Nevada Politicians Frown Upon New Law
Two Nevada lawmakers, hoping to repeal a crackdown on
Internet gambling, are working on legislation that would require
the National Academy of Sciences to conduct an 18-month study of
Reps. Shelley Berkley, D-Nev., and Jon Porter, R-Nev., will
co-sponsor the legislation, which is expected to be unveiled
within weeks. Rep. Barney Frank, chairman of the House Financial
Services Committee and a longtime critic of gambling
restrictions, has called last year's Internet gambling ban
"preposterous" and one of the "stupidest" bills ever passed.
Former Senate Majority Leader Bill Frist, R-Tenn., attached the
ban to a port security bill that passed in the waning days of
last year's congressional session.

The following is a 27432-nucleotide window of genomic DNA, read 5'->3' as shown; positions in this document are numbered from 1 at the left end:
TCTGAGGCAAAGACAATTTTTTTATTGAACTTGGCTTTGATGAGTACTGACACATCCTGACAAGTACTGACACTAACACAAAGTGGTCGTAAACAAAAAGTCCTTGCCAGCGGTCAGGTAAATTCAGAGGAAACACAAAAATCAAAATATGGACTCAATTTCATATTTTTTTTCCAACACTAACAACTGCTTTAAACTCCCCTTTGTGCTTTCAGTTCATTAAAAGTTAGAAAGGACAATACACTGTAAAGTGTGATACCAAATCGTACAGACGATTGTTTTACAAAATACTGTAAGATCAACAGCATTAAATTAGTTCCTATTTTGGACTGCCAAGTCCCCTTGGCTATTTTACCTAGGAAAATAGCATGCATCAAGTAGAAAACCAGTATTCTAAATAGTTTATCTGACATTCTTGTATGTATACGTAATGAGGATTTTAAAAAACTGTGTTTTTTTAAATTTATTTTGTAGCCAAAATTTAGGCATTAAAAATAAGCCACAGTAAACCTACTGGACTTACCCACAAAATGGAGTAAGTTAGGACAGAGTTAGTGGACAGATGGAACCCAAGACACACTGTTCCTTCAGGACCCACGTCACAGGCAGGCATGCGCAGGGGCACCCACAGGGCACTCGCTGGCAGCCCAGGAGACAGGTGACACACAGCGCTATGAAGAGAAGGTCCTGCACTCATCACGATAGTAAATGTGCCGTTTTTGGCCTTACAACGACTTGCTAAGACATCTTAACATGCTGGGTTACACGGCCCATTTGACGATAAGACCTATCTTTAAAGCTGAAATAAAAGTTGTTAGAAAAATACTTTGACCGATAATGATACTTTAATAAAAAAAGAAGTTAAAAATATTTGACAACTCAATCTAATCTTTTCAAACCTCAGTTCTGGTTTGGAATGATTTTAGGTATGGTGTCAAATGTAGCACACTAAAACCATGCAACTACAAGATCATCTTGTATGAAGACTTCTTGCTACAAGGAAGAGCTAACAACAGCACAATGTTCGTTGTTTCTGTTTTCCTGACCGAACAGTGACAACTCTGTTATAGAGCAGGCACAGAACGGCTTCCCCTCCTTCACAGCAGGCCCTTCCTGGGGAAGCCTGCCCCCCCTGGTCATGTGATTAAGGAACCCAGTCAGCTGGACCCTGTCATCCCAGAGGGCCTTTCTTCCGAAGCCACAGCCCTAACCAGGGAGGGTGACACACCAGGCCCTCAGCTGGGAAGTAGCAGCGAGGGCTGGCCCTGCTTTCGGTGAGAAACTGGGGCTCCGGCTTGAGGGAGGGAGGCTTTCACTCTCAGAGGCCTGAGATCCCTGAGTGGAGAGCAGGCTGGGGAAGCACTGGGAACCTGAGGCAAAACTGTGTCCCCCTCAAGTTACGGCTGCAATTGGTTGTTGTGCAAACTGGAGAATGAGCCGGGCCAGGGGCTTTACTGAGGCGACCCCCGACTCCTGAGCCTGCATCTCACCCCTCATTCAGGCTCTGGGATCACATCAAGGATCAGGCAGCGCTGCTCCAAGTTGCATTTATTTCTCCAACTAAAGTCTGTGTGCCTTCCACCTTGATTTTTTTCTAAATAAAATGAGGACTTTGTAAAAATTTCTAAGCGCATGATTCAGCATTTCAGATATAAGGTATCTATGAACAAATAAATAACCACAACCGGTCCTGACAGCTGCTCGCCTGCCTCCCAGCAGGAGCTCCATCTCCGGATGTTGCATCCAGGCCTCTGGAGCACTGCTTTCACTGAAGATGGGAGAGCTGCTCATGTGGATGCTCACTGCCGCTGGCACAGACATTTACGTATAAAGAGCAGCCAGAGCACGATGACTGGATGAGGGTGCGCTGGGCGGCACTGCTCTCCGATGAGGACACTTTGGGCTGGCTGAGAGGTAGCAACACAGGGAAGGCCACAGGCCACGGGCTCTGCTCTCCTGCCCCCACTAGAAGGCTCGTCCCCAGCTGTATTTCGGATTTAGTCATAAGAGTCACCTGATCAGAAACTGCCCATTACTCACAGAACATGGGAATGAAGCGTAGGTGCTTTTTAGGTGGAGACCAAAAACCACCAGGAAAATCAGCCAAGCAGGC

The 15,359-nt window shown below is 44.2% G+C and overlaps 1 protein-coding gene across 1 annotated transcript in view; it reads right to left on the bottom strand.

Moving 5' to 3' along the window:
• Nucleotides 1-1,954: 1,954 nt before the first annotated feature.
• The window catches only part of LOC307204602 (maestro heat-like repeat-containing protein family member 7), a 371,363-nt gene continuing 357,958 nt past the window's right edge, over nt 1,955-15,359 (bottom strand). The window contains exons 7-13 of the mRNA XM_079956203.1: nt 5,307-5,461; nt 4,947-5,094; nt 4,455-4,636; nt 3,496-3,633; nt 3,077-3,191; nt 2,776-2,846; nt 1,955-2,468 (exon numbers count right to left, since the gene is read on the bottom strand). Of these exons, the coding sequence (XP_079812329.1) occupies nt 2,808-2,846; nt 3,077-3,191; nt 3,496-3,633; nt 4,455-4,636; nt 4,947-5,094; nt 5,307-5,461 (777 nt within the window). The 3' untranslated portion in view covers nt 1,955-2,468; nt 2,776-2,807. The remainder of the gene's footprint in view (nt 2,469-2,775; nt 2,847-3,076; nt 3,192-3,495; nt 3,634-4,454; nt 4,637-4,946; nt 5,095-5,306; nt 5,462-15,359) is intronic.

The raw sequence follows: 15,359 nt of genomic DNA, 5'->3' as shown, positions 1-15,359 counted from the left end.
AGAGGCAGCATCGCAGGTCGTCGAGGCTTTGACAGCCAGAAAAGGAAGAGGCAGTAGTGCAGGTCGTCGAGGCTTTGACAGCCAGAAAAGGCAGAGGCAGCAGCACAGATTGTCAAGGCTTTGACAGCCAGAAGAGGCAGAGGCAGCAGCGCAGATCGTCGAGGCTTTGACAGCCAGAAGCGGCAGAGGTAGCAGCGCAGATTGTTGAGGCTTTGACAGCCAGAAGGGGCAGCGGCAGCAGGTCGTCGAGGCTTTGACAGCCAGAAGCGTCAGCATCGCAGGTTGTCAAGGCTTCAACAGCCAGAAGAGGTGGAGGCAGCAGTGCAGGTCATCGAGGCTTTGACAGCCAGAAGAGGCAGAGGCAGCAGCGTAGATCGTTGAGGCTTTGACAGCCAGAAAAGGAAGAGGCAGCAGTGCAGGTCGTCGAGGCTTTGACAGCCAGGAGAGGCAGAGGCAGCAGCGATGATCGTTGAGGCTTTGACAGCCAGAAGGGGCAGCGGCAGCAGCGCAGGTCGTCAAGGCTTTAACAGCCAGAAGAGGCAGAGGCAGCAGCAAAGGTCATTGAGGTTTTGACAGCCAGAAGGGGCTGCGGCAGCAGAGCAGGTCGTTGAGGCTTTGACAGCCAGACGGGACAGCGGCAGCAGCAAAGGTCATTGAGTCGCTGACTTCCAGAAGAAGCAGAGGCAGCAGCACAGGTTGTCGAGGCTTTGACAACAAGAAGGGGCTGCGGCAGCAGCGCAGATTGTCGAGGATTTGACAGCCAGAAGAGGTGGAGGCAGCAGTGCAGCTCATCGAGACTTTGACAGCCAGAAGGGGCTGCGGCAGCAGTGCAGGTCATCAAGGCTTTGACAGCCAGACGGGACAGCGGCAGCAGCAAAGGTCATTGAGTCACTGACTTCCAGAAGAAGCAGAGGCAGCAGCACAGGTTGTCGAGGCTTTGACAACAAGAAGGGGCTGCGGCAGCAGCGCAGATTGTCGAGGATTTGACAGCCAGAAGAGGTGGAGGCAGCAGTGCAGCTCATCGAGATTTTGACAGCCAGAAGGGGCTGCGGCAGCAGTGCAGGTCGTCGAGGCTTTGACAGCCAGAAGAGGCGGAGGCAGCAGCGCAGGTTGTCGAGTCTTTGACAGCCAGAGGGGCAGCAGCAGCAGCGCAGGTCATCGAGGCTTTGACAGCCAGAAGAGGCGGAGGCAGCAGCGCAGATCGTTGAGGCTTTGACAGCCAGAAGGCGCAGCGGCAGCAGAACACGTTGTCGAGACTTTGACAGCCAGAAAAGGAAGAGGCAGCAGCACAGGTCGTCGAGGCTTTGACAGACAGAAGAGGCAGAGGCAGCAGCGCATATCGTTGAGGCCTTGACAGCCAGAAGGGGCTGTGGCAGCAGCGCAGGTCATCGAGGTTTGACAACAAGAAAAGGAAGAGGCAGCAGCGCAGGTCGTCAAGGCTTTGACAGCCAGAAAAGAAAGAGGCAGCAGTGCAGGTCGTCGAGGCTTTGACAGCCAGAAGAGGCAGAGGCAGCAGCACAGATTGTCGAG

Frank has said he is considering proposing a repeal of the
ban, which aims to shut down 2,300 Internet gambling sites
producing about $12 billion per year. Berkley said she talked to
Frank on Wednesday on the House floor about Internet gambling
and they plan to meet again "in the very near future." "The
purpose of our bill is to provide a comprehensive study with
detailed information on the expanded growth of Internet
gambling," Berkley said.
To avoid the political arguing that plagued a federal
commission that completed a two-year study of legalized gambling
in June 1999, Berkley and Porter would assign the Internet
gambling study to the National Research Council, which is an
agency of the National Academy of Sciences.
Berkley's position on Internet gambling has changed since
2000, when she voted for an online betting ban proposed by Rep.
Bob Goodlatte, R-Va. stating, "I would say technology has
improved over the last few years, and I have greater faith in
the ability to regulate Internet gambling so that it does not
pose a threat to minors," . Many are hoping that something
comes of this move, and that gambling eventually becomes
regulated and entirely legal.